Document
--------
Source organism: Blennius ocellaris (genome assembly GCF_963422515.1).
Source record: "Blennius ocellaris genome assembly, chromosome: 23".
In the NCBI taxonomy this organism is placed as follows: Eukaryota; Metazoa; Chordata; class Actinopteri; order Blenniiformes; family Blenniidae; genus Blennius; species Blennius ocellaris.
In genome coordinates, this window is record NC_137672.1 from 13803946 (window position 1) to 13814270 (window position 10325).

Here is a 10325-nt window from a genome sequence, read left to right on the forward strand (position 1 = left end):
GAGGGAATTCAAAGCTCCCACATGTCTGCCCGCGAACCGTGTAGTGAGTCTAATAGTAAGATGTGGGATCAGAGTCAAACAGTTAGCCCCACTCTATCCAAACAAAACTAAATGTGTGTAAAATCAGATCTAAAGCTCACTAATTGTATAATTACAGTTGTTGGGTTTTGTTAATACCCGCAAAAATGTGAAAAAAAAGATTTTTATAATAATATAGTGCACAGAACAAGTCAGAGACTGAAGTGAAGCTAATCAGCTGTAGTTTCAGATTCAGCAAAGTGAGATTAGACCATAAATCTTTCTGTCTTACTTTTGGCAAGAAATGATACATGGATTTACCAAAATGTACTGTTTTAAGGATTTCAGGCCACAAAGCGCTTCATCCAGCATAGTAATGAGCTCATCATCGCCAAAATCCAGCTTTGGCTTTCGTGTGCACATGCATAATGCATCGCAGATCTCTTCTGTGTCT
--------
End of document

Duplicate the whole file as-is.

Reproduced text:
Source organism: Blennius ocellaris (genome assembly GCF_963422515.1).
Source record: "Blennius ocellaris genome assembly, chromosome: 23".
In the NCBI taxonomy this organism is placed as follows: Eukaryota; Metazoa; Chordata; class Actinopteri; order Blenniiformes; family Blenniidae; genus Blennius; species Blennius ocellaris.
In genome coordinates, this window is record NC_137672.1 from 13803946 (window position 1) to 13814270 (window position 10325).

Here is a 10325-nt window from a genome sequence, read left to right on the forward strand (position 1 = left end):
GAGGGAATTCAAAGCTCCCACATGTCTGCCCGCGAACCGTGTAGTGAGTCTAATAGTAAGATGTGGGATCAGAGTCAAACAGTTAGCCCCACTCTATCCAAACAAAACTAAATGTGTGTAAAATCAGATCTAAAGCTCACTAATTGTATAATTACAGTTGTTGGGTTTTGTTAATACCCGCAAAAATGTGAAAAAAAAGATTTTTATAATAATATAGTGCACAGAACAAGTCAGAGACTGAAGTGAAGCTAATCAGCTGTAGTTTCAGATTCAGCAAAGTGAGATTAGACCATAAATCTTTCTGTCTTACTTTTGGCAAGAAATGATACATGGATTTACCAAAATGTACTGTTTTAAGGATTTCAGGCCACAAAGCGCTTCATCCAGCATAGTAATGAGCTCATCATCGCCAAAATCCAGCTTTGGCTTTCGTGTGCACATGCATAATGCATCGCAGATCTCTTCTGTGTCT